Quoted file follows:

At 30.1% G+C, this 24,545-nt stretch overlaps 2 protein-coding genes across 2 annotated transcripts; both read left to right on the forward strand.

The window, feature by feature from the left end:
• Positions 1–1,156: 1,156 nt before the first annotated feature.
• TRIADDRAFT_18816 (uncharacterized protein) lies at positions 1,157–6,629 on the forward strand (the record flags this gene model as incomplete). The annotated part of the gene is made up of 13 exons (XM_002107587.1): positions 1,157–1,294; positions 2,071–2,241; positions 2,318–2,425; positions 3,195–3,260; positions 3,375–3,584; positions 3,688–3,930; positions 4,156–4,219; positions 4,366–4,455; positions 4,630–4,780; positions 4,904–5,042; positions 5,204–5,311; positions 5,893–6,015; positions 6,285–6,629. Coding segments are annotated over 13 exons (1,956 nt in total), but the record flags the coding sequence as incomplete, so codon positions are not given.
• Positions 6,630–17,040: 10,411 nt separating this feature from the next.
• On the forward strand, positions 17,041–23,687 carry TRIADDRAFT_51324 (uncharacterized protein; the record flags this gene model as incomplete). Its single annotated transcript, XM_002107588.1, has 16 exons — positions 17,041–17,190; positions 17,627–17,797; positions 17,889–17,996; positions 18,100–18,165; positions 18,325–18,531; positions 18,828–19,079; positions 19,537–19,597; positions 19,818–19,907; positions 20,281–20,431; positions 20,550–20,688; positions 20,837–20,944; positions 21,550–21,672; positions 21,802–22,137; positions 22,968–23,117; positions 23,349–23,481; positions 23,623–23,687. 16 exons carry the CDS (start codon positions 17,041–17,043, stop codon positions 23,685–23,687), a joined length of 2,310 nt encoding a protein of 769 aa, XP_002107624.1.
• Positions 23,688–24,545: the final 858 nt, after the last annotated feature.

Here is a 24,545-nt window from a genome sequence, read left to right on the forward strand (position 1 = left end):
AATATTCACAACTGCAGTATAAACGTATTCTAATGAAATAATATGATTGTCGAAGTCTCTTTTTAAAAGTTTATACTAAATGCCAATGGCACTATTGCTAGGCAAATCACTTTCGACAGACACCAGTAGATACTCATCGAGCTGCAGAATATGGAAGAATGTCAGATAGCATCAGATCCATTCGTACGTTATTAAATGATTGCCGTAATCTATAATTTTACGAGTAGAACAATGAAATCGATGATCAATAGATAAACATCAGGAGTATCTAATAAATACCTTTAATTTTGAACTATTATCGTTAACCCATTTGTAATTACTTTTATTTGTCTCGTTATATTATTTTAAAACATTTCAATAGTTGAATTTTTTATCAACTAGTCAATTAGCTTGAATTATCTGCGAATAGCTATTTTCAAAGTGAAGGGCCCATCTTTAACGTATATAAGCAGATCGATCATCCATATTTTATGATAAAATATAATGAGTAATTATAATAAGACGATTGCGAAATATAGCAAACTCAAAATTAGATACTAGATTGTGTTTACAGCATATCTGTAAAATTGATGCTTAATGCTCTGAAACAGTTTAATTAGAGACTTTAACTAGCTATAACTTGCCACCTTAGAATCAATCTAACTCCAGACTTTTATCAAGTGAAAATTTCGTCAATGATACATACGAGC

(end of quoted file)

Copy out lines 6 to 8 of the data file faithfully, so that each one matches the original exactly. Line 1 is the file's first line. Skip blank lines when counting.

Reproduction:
• On the forward strand, positions 17,041–23,687 carry TRIADDRAFT_51324 (uncharacterized protein; the record flags this gene model as incomplete). Its single annotated transcript, XM_002107588.1, has 16 exons — positions 17,041–17,190; positions 17,627–17,797; positions 17,889–17,996; positions 18,100–18,165; positions 18,325–18,531; positions 18,828–19,079; positions 19,537–19,597; positions 19,818–19,907; positions 20,281–20,431; positions 20,550–20,688; positions 20,837–20,944; positions 21,550–21,672; positions 21,802–22,137; positions 22,968–23,117; positions 23,349–23,481; positions 23,623–23,687. 16 exons carry the CDS (start codon positions 17,041–17,043, stop codon positions 23,685–23,687), a joined length of 2,310 nt encoding a protein of 769 aa, XP_002107624.1.
• Positions 23,688–24,545: the final 858 nt, after the last annotated feature.

Here is a 24,545-nt window from a genome sequence, read left to right on the forward strand (position 1 = left end):